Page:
So earlier last week, I ran into an interesting article by Paul R. Smokowski and Kelly Holland Kopas. It was about School Bullying and its significant long-term impact on a child, with particular focus on the United States and with reference to the recurrent gun violence in schools. What boggled me wasn’t just the fact that there had been more than 15 school shootings in the country in 2018 so far, but my attitude towards the news. I felt almost… nothing. Almost like it had happened so many times already that I considered it quite normal. This sudden realization left quite a bad taste in my mouth as I began to wonder how unsympathetic and messed up our so-called modern society had become.
I already get the feeling this is gonna be one of my more serious articles.
Most of us know that bullies come from a place of either neglect or aggression at both home and school, and turn to transfer that aggression unto people they perceive as being weak. Also, being bullied during your teenage years tends to leave a much more lasting impression on one’s mentality into adulthood. So I started thinking about my younger years, focusing on the bullying aspect (no relation to gun violence) especially through secondary and high school in Cameroon. I had moments where I was bullied, as well as many people. But with the years having gone past, I realised that very few of us who grew up into adulthood developed lasting negative or antisocial behaviour as a direct result of bullying.
So this made me ask a couple of questions ;
‘Why have I read about so many cases of school bullying having serious long term effects for children in the Western world?’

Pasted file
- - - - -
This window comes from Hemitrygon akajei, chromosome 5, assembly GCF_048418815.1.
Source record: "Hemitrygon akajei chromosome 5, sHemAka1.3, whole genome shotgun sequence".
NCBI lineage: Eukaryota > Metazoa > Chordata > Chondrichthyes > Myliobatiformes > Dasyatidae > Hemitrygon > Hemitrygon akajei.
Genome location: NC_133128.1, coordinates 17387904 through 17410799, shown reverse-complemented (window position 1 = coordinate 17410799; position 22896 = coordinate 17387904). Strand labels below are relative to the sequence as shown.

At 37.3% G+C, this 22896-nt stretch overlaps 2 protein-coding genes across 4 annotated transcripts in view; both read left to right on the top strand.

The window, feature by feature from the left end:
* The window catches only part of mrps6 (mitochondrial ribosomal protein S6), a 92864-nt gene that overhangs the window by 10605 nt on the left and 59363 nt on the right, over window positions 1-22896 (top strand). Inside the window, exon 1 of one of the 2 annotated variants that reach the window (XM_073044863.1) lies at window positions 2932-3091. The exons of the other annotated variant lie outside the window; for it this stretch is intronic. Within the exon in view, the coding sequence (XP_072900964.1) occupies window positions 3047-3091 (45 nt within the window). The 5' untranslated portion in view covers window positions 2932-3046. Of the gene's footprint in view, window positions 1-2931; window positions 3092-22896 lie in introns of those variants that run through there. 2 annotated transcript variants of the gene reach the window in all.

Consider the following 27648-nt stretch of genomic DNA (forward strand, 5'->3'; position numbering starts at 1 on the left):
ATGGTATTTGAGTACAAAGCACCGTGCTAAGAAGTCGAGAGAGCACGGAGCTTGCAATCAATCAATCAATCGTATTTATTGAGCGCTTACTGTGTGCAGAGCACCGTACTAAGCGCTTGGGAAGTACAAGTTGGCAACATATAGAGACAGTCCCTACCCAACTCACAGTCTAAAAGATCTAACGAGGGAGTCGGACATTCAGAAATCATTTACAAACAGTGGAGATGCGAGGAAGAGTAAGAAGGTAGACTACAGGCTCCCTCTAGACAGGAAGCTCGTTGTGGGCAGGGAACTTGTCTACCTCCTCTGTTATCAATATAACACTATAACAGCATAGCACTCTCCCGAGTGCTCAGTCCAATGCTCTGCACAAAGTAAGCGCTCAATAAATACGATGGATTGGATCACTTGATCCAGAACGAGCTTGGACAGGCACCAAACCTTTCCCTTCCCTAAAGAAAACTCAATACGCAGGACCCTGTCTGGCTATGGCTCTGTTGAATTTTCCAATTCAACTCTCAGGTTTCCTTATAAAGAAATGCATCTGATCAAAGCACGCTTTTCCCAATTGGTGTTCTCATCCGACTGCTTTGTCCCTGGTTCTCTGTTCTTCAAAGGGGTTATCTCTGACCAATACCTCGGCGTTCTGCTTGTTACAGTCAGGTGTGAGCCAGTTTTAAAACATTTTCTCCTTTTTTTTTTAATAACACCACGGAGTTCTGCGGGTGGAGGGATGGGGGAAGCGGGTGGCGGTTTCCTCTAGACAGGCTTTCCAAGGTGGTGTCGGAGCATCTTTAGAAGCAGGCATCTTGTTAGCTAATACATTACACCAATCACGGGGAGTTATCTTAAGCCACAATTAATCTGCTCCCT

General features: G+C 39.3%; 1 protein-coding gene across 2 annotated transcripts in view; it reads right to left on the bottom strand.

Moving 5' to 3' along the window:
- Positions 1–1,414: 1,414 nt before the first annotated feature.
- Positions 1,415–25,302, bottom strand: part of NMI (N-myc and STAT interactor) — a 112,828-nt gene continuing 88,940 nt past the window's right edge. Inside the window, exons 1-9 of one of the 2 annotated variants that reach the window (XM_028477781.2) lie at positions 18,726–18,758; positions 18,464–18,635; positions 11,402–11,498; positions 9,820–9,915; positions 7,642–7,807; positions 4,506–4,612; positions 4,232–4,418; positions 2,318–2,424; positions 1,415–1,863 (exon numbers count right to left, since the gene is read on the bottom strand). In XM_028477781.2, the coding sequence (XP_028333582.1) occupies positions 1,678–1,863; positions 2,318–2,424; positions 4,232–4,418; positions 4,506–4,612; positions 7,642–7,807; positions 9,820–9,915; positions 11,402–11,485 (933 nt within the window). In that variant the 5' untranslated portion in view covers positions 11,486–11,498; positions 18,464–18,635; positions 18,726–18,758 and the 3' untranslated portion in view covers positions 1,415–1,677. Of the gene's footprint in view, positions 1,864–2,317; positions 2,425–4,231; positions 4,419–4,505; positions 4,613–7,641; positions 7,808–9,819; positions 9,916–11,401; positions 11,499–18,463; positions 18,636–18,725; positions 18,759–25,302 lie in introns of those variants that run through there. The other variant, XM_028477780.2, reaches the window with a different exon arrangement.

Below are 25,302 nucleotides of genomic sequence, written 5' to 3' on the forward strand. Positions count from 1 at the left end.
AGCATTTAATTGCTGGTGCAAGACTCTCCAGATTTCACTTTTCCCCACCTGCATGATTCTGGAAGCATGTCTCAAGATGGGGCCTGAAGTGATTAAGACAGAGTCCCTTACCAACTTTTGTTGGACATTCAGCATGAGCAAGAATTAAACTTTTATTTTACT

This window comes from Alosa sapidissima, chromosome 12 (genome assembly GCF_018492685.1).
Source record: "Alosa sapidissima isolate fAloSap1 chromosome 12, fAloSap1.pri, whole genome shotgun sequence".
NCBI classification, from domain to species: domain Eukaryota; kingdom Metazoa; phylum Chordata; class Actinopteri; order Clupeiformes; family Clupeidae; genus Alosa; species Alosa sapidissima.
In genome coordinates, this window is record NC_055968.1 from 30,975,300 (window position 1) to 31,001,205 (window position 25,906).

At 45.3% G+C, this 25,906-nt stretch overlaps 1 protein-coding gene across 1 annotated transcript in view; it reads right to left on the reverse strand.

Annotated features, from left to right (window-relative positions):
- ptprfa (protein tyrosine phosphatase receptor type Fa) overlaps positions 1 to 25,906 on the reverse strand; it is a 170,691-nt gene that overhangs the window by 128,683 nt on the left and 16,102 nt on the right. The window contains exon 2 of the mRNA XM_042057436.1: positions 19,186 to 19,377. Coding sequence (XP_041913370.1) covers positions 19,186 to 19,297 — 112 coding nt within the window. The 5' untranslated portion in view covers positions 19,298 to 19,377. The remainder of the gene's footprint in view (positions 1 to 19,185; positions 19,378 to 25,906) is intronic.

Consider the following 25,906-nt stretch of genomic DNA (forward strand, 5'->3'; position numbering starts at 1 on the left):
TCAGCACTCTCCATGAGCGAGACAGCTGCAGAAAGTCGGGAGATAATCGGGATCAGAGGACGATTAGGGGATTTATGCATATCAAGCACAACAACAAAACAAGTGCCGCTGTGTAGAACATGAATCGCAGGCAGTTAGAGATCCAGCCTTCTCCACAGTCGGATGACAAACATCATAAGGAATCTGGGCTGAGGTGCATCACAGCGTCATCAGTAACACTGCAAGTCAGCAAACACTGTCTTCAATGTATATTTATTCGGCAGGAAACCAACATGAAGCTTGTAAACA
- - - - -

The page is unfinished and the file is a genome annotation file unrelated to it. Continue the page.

‘Why is the reality here so much different from my reality back in Cameroon?’
‘Do these long term effects also happen in Cameroon? Except we don’t address it nearly as much as people in the Western world do?’
I am pretty sure there are many different answers to my questions above. But using my own personal reality growing up, I was finally able to come up with two significant theories as to why the school bullying dynamic in Cameroon may not be as negative in the long term as it is in the Western world. I am no expert on behavioural or psychological matters, I’m just a guy trying to get a possibly valuable observation across. I will attempt to explain my theories in my own words.
So bear with me.
Theory 1: Rarely does School Bullying happen amongst Peers.
Cameroonian society, like most African societies, takes age and social hierarchy rather seriously. For example, if you’re speaking to a person that is significantly older than you – or in a higher position of authority, chances are that you’ll refer to them using honorifics such as Mr. or Mrs, Uncle/Auntie (no relations), and not on a first name basis. One of my first culture shocks when I arrived in Ireland was that I could refer to my lecturer on a first name basis. That shit blew my mind sideways at first, but I got used to it pretty quickly.
This also applies in a school setting up to a certain degree. Students in a higher class tend to assert their superiority over students in a lower class – collectively. Students in First Year obviously get bullied the most, while those in Sixth or Seventh Year are the ruling bodies of the school, and therefore don’t get bullied. Not so often do students in the same class outright try to bully one another. Tease, yes. But bullying in order to establish some level of physical or psychological dominance, not so much in my experience. And even when it happens, the bully’s acts are frowned upon by his peers.